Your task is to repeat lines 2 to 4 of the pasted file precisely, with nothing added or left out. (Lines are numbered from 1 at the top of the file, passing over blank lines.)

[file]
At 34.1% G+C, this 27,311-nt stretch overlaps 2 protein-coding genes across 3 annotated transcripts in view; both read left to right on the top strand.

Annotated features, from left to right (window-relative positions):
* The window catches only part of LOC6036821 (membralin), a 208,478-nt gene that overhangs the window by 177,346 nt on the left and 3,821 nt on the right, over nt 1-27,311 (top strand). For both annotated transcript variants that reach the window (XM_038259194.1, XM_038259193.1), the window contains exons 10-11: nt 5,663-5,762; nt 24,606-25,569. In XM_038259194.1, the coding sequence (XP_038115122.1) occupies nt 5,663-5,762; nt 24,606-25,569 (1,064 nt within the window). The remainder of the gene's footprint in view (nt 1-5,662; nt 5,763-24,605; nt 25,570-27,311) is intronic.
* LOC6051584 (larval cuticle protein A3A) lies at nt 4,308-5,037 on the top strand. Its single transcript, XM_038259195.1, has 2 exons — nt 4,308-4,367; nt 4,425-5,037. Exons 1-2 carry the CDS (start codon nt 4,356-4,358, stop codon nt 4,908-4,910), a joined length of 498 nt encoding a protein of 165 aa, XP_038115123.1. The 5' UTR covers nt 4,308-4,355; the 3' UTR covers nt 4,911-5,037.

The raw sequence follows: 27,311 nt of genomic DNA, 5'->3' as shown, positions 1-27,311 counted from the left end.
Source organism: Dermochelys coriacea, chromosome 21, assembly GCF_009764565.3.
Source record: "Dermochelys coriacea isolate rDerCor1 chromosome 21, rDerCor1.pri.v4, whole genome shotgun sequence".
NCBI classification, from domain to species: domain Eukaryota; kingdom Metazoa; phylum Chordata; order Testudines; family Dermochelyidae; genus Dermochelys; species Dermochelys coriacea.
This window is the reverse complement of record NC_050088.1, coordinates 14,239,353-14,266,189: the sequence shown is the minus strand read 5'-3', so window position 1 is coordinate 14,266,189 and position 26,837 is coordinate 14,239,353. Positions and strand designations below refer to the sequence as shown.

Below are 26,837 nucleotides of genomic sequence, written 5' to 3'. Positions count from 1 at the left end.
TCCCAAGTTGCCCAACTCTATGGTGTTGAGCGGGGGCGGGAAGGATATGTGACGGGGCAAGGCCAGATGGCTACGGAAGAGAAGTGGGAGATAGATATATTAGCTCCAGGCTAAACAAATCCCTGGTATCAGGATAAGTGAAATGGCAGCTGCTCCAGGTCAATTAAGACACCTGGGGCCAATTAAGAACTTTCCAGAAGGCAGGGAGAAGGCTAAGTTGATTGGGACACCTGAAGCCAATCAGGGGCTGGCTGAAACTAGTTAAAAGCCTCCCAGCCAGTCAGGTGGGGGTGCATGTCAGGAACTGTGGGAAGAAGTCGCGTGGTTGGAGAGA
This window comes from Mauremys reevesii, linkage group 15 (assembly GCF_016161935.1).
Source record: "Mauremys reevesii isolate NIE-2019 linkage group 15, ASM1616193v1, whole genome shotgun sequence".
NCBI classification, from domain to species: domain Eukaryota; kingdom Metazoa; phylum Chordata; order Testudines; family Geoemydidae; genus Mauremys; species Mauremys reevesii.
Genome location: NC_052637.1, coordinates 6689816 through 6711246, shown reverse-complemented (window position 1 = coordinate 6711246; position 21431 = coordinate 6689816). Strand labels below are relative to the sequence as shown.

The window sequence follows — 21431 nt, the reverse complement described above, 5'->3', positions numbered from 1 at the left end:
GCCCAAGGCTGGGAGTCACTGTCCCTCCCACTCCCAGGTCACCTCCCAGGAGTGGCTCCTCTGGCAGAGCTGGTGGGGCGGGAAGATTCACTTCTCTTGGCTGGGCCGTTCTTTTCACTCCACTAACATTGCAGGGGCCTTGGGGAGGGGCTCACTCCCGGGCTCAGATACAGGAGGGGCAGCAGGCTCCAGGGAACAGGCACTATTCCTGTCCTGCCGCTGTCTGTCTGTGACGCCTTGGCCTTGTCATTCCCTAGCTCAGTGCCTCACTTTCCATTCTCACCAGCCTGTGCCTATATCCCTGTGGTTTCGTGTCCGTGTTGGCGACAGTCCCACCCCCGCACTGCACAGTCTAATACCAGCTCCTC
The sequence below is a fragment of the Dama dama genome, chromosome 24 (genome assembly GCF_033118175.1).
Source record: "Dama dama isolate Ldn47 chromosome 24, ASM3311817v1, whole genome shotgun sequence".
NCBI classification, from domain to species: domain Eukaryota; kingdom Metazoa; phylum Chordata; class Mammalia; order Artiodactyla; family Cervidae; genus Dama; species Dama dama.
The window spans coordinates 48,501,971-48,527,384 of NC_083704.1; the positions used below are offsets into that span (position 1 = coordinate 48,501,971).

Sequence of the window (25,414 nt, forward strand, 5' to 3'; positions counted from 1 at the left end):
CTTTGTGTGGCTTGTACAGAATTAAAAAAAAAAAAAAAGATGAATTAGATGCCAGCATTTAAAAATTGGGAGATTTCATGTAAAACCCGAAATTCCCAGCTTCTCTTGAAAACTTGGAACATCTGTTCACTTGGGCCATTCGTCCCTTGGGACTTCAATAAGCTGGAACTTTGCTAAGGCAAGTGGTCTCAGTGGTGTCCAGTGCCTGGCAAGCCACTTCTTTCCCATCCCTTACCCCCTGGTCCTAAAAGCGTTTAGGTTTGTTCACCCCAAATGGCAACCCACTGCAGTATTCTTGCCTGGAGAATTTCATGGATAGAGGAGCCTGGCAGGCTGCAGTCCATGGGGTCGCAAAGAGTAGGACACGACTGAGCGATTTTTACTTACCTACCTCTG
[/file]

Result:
Annotated features, from left to right (window-relative positions):
* The window catches only part of LOC6036821 (membralin), a 208,478-nt gene that overhangs the window by 177,346 nt on the left and 3,821 nt on the right, over nt 1-27,311 (top strand). For both annotated transcript variants that reach the window (XM_038259194.1, XM_038259193.1), the window contains exons 10-11: nt 5,663-5,762; nt 24,606-25,569. In XM_038259194.1, the coding sequence (XP_038115122.1) occupies nt 5,663-5,762; nt 24,606-25,569 (1,064 nt within the window). The remainder of the gene's footprint in view (nt 1-5,662; nt 5,763-24,605; nt 25,570-27,311) is intronic.
* LOC6051584 (larval cuticle protein A3A) lies at nt 4,308-5,037 on the top strand. Its single transcript, XM_038259195.1, has 2 exons — nt 4,308-4,367; nt 4,425-5,037. Exons 1-2 carry the CDS (start codon nt 4,356-4,358, stop codon nt 4,908-4,910), a joined length of 498 nt encoding a protein of 165 aa, XP_038115123.1. The 5' UTR covers nt 4,308-4,355; the 3' UTR covers nt 4,911-5,037.